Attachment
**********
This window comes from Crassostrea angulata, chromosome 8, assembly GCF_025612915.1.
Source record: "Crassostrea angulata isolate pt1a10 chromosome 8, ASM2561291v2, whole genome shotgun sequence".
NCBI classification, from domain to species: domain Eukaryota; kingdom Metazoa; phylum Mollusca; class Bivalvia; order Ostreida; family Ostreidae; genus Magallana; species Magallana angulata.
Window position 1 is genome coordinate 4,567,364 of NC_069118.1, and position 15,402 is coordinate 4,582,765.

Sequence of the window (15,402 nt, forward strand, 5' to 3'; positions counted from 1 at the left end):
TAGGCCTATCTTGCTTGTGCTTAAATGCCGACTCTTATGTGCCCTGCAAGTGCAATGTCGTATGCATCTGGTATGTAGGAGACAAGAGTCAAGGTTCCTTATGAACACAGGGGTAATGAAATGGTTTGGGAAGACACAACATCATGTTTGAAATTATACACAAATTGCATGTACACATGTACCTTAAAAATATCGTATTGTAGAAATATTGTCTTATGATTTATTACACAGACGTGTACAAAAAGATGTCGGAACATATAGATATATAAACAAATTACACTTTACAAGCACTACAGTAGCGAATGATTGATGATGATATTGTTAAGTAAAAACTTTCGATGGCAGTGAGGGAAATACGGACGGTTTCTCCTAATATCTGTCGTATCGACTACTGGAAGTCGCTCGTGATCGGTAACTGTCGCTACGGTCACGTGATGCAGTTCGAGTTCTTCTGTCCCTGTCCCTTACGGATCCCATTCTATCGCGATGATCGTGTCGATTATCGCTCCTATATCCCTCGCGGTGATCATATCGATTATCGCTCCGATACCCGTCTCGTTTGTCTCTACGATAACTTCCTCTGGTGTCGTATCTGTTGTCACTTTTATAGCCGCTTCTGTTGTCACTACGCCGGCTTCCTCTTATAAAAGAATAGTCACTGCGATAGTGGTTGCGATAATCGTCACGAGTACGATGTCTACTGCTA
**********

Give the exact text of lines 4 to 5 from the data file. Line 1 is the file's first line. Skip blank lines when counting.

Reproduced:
Window position 1 is genome coordinate 4,567,364 of NC_069118.1, and position 15,402 is coordinate 4,582,765.

Sequence of the window (15,402 nt, forward strand, 5' to 3'; positions counted from 1 at the left end):